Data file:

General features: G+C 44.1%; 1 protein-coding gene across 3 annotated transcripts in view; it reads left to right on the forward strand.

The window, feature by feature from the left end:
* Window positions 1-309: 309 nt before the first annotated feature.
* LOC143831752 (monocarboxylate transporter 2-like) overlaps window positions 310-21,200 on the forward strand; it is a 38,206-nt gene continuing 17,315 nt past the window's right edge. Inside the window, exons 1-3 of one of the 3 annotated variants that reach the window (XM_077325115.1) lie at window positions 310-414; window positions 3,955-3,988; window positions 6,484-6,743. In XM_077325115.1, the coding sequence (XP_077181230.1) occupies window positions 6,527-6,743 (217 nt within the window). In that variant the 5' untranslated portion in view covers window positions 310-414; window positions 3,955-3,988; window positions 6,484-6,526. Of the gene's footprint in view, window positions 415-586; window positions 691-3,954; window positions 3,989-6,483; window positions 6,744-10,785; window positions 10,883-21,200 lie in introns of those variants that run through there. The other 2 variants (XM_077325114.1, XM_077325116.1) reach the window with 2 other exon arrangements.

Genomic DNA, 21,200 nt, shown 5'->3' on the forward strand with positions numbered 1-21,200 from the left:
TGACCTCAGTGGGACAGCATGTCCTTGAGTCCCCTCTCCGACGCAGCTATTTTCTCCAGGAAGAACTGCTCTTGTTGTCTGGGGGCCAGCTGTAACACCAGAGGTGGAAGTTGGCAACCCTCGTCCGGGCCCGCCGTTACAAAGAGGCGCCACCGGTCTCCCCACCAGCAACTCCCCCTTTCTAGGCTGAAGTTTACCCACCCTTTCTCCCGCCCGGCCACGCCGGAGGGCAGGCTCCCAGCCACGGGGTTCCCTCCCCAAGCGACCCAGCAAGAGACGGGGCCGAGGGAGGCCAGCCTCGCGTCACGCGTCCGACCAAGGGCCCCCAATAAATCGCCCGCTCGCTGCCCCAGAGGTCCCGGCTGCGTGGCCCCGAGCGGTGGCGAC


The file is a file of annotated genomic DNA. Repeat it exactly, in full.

General features: G+C 44.1%; 1 protein-coding gene across 3 annotated transcripts in view; it reads left to right on the forward strand.

The window, feature by feature from the left end:
* Window positions 1-309: 309 nt before the first annotated feature.
* LOC143831752 (monocarboxylate transporter 2-like) overlaps window positions 310-21,200 on the forward strand; it is a 38,206-nt gene continuing 17,315 nt past the window's right edge. Inside the window, exons 1-3 of one of the 3 annotated variants that reach the window (XM_077325115.1) lie at window positions 310-414; window positions 3,955-3,988; window positions 6,484-6,743. In XM_077325115.1, the coding sequence (XP_077181230.1) occupies window positions 6,527-6,743 (217 nt within the window). In that variant the 5' untranslated portion in view covers window positions 310-414; window positions 3,955-3,988; window positions 6,484-6,526. Of the gene's footprint in view, window positions 415-586; window positions 691-3,954; window positions 3,989-6,483; window positions 6,744-10,785; window positions 10,883-21,200 lie in introns of those variants that run through there. The other 2 variants (XM_077325114.1, XM_077325116.1) reach the window with 2 other exon arrangements.

Genomic DNA, 21,200 nt, shown 5'->3' on the forward strand with positions numbered 1-21,200 from the left:
TGACCTCAGTGGGACAGCATGTCCTTGAGTCCCCTCTCCGACGCAGCTATTTTCTCCAGGAAGAACTGCTCTTGTTGTCTGGGGGCCAGCTGTAACACCAGAGGTGGAAGTTGGCAACCCTCGTCCGGGCCCGCCGTTACAAAGAGGCGCCACCGGTCTCCCCACCAGCAACTCCCCCTTTCTAGGCTGAAGTTTACCCACCCTTTCTCCCGCCCGGCCACGCCGGAGGGCAGGCTCCCAGCCACGGGGTTCCCTCCCCAAGCGACCCAGCAAGAGACGGGGCCGAGGGAGGCCAGCCTCGCGTCACGCGTCCGACCAAGGGCCCCCAATAAATCGCCCGCTCGCTGCCCCAGAGGTCCCGGCTGCGTGGCCCCGAGCGGTGGCGAC